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Figure 2-19 Wasted space when loading the crane.
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Figure 2-20 Finding the payload n the SONET train.
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customer s cargo is there, of course: it s just 37 feet to the right. Because the customer expects it to be aligned with the train car, he or she doesn t think to look over there.
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What if we had a slightly different system, as shown in Figure 2-21 In this case, we tell the customer that his or her cargo may not begin right at the head of the train car. What will be at the head of the train car, however, is a bill of lading that tells the customer exactly where he or she has to look to see the beginning of the shipment. That way the complexity of guaranteeing the exact location of the container is eliminated. Furthermore, if the container should shift back and forth slightly on the train car as it makes its way down the track, no problem: every time the car goes through a switching yard, a conductor checks its location and updates the information in the bill of lading before the car leaves the yard. If you understand this analogy, then you understand how SONET uses payload pointers, the first two bytes in the Line Overhead. H1 and H2 are used to measure the offset, or distance, that exists between the pointer and the beginning of the payload. The reason for its existence is relatively simple: because of slight differences in timing signals between the devices that a SONET signal passes through as it makes its way across the network, or because of the slight signal phase variation (known as jitter) that can take place, the actual starting point of the signal can vary by as much as a byte forward and backward. The payload pointer has the ability to adjust itself according to the relative position of the payload, thus giving a receiving device the ability to actually find the payload in a received frame. How it does this is rather interesting.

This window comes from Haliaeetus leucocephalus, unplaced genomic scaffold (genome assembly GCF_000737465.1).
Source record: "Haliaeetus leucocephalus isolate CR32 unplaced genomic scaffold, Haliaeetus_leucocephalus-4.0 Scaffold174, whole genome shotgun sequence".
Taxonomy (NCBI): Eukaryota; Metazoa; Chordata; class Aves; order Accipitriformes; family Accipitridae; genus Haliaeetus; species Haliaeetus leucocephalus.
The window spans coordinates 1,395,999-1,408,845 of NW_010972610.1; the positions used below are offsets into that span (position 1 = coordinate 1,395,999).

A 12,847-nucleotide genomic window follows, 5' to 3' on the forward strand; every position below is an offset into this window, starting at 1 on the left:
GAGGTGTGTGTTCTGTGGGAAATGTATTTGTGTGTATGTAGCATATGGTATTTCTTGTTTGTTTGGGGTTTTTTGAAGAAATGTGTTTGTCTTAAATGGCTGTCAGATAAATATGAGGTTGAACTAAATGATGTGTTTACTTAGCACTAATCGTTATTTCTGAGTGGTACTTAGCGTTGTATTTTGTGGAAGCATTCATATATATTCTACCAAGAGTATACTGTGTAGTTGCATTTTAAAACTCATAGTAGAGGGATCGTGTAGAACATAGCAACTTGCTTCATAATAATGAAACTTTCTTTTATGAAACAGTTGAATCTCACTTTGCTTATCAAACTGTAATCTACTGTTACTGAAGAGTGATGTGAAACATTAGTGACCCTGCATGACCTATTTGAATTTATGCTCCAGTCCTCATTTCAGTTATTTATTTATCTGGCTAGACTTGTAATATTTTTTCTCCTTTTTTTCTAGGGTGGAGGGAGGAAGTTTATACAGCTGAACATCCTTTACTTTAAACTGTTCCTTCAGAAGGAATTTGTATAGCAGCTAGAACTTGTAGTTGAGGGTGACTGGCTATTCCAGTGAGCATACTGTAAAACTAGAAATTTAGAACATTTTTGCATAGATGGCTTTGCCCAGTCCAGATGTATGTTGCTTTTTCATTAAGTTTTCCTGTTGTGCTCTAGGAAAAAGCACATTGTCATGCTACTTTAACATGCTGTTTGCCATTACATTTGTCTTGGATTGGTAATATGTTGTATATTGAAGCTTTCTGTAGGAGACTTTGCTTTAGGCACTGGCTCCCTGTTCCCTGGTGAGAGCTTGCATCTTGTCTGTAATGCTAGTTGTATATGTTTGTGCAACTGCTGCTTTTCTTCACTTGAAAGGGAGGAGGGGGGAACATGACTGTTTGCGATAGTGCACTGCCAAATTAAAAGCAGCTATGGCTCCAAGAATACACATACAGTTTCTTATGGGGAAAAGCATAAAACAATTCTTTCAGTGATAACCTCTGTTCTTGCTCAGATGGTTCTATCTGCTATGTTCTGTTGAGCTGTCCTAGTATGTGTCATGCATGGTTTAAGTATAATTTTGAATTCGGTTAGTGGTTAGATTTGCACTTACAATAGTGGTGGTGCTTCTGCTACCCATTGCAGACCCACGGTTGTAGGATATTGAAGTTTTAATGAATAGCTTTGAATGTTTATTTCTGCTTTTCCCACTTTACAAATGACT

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Figure 2-21 Fixing the problem with a manifest pointer!
Your cargo is 37 feet To the right!
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SONET Basics
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The 16 bits of the payload pointer are divided into three functional groupings. The first four bits of the H1 byte are called the New Data Flag (NDF). When a payload is constructed (and a new pointer value is introduced), the initial value of the four bits is 0110, as shown in Figure 2-22. Should the pointer value change due to an adjustment in the position of the payload, the NDF is inverted (0110 becomes 1001). This inversion indicates to a receiving device that the payload has shifted, and to stand by for instructions, which follow. The remaining 10 bits, some of which are the actual pointer, stay the same, always pointing to the first byte of the Path Overhead and therefore to the beginning of the payload. The next two bits are always set to zero, and serve as nothing more than place keepers in the overall structure of the pointer. The remaining 10 bits, which straddle the H0 and H1 bytes, are the actual payload pointer. These bytes take on a specific binary value between zero and 783 (the size of the STS frame, 810, minus the 27 bytes of Transport Overhead). For example, if the pointer value is 0100001011, the binary equivalent of decimal number 267, the first byte of the Path Overhead (and therefore the payload) begins exactly 267 bytes after the H3 byte, which will be discussed shortly. Thus, a receiving SONET device only has to be able to stomp its foot like a horse and count in order to find the payload it may be looking for.
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